• “Randomized controlled trials published more than a decade ago demonstrated that exclusive enteral nutrition, wherein all table foods are eliminated from a diet and the patient relies on an elemental diet alone for nutrition, was effective in not just inducing clinical remission but also improving inflammatory biomarkers.”
  • “More recent rigorous studies have demonstrated that the effects of exclusive enteral nutrition can be mimicked either by a selected, less-restrictive diet (such as CD-TREAT4), which is more sustainable, or by combining partial enteral nutrition with an elimination diet that is quite diverse (such as CDED5).”

Laura Raffals, MD, MS argues against treating IBD with dietary therapy.

  • “Exclusive enteral nutrition (EEN) has been studied the most rigorously of all diets in IBD and has demonstrated the greatest benefit, compared with other diet studies in IBD. EEN requires the intake of elemental, semi-elemental, or polymeric formulas to meet all nutritional requirements without additional intake of food for 6-8 weeks. Studies have been performed mostly in pediatric populations and have shown effectiveness in induction of remission with reduction in inflammatory markers, including C-reactive protein, erythrocyte sedimentation rate, and fecal calprotectin, and even mucosal healing. EEN has not worked out as well for adult populations, because of the poor tolerability of exclusive intake of enteral formulas.”
  • “Beyond EEN, there are many diets that have been considered … only the SCD and Crohn’s disease exclusion diets have shown improvement in clinical remission and reduction in inflammatory markers.”
  • “Most dietary studies are underpowered, lack a control arm, and do not include endoscopic endpoints. The current body of evidence remains insufficient to support the use of diet alone for the treatment of IBD.”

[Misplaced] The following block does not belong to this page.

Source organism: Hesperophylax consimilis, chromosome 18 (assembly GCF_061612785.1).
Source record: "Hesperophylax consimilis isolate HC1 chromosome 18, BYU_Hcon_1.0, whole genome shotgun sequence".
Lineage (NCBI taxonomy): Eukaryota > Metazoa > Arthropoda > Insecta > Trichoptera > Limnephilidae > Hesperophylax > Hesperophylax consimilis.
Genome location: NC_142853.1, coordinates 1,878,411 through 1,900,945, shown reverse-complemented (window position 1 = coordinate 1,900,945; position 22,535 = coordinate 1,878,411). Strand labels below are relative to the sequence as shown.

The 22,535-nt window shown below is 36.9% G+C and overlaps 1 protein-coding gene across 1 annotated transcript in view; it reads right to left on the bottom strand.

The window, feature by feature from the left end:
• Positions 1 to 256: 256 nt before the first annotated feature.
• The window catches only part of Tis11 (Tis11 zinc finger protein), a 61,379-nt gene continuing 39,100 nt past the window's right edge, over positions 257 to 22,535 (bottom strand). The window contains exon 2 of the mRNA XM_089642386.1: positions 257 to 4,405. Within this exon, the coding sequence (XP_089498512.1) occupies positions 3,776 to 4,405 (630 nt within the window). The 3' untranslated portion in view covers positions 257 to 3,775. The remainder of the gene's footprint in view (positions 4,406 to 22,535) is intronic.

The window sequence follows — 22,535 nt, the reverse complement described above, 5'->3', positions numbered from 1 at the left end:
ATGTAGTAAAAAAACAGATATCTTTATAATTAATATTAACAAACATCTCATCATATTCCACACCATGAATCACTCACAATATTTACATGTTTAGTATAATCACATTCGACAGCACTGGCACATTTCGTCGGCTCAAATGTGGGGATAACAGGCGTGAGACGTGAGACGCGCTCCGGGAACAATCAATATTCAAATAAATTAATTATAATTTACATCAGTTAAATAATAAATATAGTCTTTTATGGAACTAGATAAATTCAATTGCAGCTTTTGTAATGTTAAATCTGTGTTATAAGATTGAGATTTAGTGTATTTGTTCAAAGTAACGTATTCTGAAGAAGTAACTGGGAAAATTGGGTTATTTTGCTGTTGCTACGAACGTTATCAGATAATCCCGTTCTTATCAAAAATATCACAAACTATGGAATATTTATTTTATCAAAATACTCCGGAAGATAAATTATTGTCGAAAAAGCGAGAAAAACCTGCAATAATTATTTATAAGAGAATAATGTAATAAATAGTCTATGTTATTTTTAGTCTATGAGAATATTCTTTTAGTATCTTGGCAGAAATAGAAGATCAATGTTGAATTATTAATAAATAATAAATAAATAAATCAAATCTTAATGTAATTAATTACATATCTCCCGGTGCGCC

My take: Except for exclusive enteral nutrition (EEN) which is quite challenging, dietary therapies have not been proven as effective long-term stand-alone treatments. In patients who choose dietary therapy, careful monitoring is particularly important.

Related blog posts:

IBD Updates: Depression and Crohn’s Disease, Blood Tests in Pediatric IBD

LW Gaines et al. Inflamm Bowel Dis 2020; 26: 423-8. In this study with 3307 adults with Crohn’s disease (CD) and baseline demographics, CD activity and an affective-cognitive index of depression, the authors used structural equation models to determine the likelihood of whether depression triggers CD activity or whether CD activity triggers depression.  Key findings: “The hypothesis that an affective-cognitive depression predicts patient-reported exacerbation of CD is 218 times more likely to account for the data than the converse.”   (Depression is likely to increase CD activity rather than be due to CD activity).

JJ Ashton et al. Inflamm Bowel Dis 2020; 26: 469-76. Among 256 patients (dx 2013-17) in Southhampton-PIBD database, there were 151 with CD, 95 with UC and 10 IBD-unclassified.  Key findings:

  • 9% presented with all normal blood tests (tests analyzed if available: CRP, ESR, Albumin, platelets, packed cell volume, wbc, ALT)
  • Normal labs were more common with UC compared to CD: 14.4% vs 5.3%

RC Ungaro et al. AP&T; 2020; DOI: 10.1111/apt.15685.  (Thanks to Ben Gold for this reference).  Systematic review with meta-analysis: efficacy and safety of early biologic treatment in adult and paediatric patients with Crohn’s disease. A total of 18 471 patients were studied, with  a median follow-up of 64 weeks (range 10-416). Meta-analysis found that early use of biologics was associated with higher rates of clinical remission (OR 2.10 [95% CI: 1.69-2.60], n = 2763, P < 0.00001), lower relapse rates (OR 0.31 [95% CI: 0.14-0.68], n = 596, P = 0.003) and higher mucosal healing rates (OR 2.37 [95% CI: 1.78-3.16], n = 994, P < 0.00001) compared with late/conventional management. Conclusions: Early biologic treatment is associated with improved clinical outcomes in both adult and paediatric CD patients, not only in prospective clinical trials but also in real-world settings.

RS Boneh et al. Dietary Therapies Induce Rapid Response and Remission in Pediatric Patients With Active Crohn’s Disease Clin Gastroenterol Hepatol (online April 14, 2020, in press) Thanks to KT Park’s Twitter feed for this reference.